In This Issue

Government

Closing the Science & Technology Gap: Increasing Non-Federal Participation in the Intergovernmental Personnel Act Mobility Program through Ethics Reforms

The United States military is losing its technical edge to adversaries like China and Russia.1 What the Department of Defense (DoD) is doing about it is no secret — acquisition rules are being bent, and every effort is being made to embrace nontraditional defense contractors.2 But with the stakes as high as they are, the DoD needs to go further and bend the federal ethics rules to its favor.3 By doing so, participation in public-private exchange programs like the Intergovernmental Personnel Act (IPA) mobility program will drastically increase, and the U.S. military will have unbridled access to the nation’s top scientists.

Private Defense

Private Prison Management Needs Reform: Shift Private Prisons to a True Public-Private Partnership

Shane Bauer spent four months as an undercover prison guard in order to better understand the inner workings of the private prison system in the United States.1 As a journalist, he was not sure what to expect from his new job, but his findings are telling: “The inmates are violent, with stabbings a regular occurrence. The guards are demoralized — too outnumbered, understaffed, and underpaid to create a genuinely safe environment. The facility regularly experiences all kinds of other issues, from failing to provide adequate medical care to inappropriate sexual relationships between guards and inmates.”2

Federal Government

We Still Don't Know What a "Public Building or Work" Is, and When Does the Government Join the Party?

It seems logical to want the same pay for performing the same job in the same place. That is why the Davis-Bacon Act was created.1 However, the well-meaning Act contained ambiguous terms that left room for confusion that continually gets in the way of construction workers earning the money that they deserve. To make matters worse, a recent court decision not only failed to clarify any ambiguities within the Act but went so far as to erase any progress made by prior decisions.2

Natural Resources

Bringing the Spirit of "Konbit" to Disaster Relief: Reforming USAID Procurement to Promote Partnership Between Donors & the Local Community in Haiti1

In 2010, a 7.0 magnitude earthquake rocked Haiti, killing about 200,000 people, rendering several million people homeless, and causing $7.8 billion in damages.2 As an already low-income, less-developed country, this earthquake absolutely devastated Haiti and exacerbated the issues surrounding development that Haiti had been dealing with for decades.3 This earthquake thrust Haiti into the world spotlight and foreign countries, organizations, and individuals all wanted to help.4 While the world had good intentions, the aid given was, at times, actively unhelpful and wasteful.5 Because the donor community did not connect and partner with the Haitian community, there was a disconnect between what the Haitian people needed and what the world provided.6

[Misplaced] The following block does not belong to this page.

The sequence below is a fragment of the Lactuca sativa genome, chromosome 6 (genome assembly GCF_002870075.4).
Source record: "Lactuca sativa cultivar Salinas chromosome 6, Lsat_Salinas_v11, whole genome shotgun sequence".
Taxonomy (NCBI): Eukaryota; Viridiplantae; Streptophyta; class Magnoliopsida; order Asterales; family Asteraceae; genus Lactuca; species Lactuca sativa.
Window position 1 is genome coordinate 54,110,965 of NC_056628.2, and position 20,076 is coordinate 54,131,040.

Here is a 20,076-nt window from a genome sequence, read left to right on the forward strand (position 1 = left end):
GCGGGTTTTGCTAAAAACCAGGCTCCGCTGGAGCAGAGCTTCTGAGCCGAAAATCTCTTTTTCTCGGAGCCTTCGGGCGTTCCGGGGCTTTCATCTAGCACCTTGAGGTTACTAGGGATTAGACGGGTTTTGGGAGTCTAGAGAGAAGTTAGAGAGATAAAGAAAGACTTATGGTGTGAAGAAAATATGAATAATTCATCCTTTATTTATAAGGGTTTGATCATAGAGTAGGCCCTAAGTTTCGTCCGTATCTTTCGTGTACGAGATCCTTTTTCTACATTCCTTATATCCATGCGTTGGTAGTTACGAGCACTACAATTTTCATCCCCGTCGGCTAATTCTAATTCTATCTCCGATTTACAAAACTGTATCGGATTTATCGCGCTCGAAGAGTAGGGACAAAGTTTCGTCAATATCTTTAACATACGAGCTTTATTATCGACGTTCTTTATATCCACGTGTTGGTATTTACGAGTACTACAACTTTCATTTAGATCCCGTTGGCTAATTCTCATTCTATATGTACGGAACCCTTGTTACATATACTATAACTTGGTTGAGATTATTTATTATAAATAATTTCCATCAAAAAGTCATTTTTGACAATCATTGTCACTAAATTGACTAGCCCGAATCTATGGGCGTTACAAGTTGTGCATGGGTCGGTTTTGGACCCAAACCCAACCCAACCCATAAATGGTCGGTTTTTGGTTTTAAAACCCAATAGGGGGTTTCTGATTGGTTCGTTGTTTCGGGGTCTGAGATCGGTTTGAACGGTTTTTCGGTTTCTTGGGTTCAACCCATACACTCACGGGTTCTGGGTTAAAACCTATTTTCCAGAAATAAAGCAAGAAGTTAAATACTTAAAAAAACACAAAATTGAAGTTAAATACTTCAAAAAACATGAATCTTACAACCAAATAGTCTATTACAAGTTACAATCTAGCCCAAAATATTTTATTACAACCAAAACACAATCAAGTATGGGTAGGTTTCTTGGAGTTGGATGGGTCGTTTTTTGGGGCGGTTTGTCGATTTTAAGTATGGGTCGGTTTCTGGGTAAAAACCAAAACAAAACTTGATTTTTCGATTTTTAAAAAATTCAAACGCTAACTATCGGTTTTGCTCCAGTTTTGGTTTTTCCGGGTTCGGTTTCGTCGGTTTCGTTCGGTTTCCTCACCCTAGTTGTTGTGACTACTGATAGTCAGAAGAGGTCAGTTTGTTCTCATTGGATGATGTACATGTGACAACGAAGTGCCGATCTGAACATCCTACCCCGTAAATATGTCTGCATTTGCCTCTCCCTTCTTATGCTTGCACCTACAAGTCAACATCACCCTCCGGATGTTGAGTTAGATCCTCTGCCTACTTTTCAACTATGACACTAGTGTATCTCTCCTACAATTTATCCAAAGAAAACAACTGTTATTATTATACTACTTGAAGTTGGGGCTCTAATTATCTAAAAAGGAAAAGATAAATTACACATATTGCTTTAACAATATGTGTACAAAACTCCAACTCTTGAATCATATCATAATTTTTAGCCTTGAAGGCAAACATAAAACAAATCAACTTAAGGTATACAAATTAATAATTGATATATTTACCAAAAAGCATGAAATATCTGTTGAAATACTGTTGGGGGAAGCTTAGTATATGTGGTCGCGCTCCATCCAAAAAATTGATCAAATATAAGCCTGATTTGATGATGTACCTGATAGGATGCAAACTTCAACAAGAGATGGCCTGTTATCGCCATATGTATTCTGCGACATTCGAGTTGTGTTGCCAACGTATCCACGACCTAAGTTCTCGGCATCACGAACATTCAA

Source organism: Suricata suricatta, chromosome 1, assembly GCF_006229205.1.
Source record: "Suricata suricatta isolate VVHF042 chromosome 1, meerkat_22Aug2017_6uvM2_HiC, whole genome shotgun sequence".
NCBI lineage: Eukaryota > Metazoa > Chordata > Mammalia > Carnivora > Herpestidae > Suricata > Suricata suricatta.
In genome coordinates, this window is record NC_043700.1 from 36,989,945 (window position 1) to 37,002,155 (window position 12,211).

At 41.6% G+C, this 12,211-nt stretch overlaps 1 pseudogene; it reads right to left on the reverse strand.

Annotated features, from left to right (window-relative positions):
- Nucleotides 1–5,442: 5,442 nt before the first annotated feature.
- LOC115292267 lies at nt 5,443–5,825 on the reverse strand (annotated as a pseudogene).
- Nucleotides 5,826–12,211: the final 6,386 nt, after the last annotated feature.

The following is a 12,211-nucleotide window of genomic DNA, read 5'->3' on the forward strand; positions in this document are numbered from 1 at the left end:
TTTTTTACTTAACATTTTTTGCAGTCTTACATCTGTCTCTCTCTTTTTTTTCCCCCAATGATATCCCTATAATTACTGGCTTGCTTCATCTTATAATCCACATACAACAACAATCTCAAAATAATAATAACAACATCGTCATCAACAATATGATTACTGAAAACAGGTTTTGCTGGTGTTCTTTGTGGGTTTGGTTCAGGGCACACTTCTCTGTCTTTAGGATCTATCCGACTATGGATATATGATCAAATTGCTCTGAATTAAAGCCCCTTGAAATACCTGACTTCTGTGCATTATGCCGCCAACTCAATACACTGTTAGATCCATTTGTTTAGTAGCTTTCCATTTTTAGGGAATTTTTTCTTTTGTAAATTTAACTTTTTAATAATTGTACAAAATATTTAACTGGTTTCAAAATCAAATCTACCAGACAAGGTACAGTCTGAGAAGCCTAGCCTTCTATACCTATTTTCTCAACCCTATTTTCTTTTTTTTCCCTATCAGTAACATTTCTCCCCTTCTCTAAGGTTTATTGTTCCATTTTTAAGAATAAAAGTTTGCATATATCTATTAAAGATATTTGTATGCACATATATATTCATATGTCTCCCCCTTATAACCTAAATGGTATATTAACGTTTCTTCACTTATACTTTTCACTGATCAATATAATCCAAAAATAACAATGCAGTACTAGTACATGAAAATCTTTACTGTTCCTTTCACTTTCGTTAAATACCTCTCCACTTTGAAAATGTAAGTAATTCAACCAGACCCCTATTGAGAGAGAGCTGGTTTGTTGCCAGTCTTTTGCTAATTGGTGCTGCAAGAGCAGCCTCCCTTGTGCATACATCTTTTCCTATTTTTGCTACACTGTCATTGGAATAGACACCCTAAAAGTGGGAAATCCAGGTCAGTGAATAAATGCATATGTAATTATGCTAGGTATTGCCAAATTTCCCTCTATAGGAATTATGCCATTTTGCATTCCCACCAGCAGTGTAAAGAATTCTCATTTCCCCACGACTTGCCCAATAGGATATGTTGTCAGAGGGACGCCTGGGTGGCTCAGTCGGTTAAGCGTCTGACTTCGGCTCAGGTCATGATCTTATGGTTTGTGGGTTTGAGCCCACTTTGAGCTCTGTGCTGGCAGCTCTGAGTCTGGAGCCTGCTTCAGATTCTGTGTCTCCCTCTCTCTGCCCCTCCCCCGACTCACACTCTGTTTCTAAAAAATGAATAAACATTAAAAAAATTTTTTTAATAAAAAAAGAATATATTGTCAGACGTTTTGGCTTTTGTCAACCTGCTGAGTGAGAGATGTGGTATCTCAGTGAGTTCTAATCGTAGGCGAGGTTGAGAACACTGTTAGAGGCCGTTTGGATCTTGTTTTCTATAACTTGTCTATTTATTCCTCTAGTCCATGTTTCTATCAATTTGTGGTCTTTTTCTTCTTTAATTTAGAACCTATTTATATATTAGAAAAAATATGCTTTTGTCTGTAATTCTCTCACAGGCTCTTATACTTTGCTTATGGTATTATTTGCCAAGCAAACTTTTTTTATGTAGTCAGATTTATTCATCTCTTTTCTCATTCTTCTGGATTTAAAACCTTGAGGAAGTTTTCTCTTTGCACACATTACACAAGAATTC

Government

Leveraging the Department of Defense’s Other Transaction Authority to Foster a Twenty-First Century Acquisition Ecosystem

Twenty-four years ago, the Third Taiwan Strait Crisis began when the People’s Republic of China initiated an aggressive series of military exercises aimed at intimidating Taiwan (also known as the Republic of China) in the leadup to Taiwan’s elections.1 The People’s Republic of China’s military held live-fire missile drills and mock amphibious assaults in an apparent threat to invade the island of Taiwan.2 The small island nation would have been overwhelmed in any military conflict with China.3 In response, President Bill Clinton sent two U.S. Navy Aircraft Carrier Groups, along with an amphibious assault ship, into the Strait of Taiwan.4 The massive show of naval power forced the Chinese military to back down, and the situation in the Strait of Taiwan eventually stabilized.5 The Chinese military recognized that the U.S. Navy’s capabilities significantly outmatched their own, even right off the coast of the Chinese mainland.6 In this crisis, the United States demonstrated that it could credibly deter aggression because of its military superiority.

Courts & Judiciary

The Sovereign Acts Defense & Agency Deference: The 2019 Dentons "Gilbert A. Cuneo" Government Contracts Moot Court Competition

The U.S. Court of Federal Claims had original jurisdiction over the instant dispute pursuant to 41 U.S.C. § 7104(b)(1) (2018) and 28 U.S.C. § 1491(a)(1) (2018) because this is a challenge to a federal agency’s final adverse decision on an express contract to procure services. This Court has jurisdiction over the instant dispute under 28 U.S.C. § 1295(a)(3) because this is an appeal from the U.S. Court of Federal Claims’ final decision. The Appellee filed a timely notice of appeal after the U.S. Court of Federal Claims rendered a final decision on the instant dispute. See Fed. R. App. P. 4(a)(1)(B)(i).

Courts & Judiciary

The Sovereign Acts Defense & Agency Deference: The 2019 Dentons “Gilbert A. Cuneo” Government Contracts Moot Court Competition - Government Brief

On September 18, 2012, ACB Construction, Inc. (ACB) appealed from the final decision of a Contracting Officer (CO) in the United States Court of Federal Claims (COFC). Pursuant to 28 U.S.C. § 1491(a)(2) (2012) (the Tucker Act), the COFC has jurisdiction over all issues arising under the Contracts Disputes Act (CDA), codified at 41 U.S.C. §§ 7101–7109. See 41 U.S.C. § 7104(b)(1) (2012). As a claim arising under the CDA, ACB’s appeal of the CO’s final decision was properly filed in the COFC. See id. That court reviews such claims de novo. See id. § 7104(b)(4).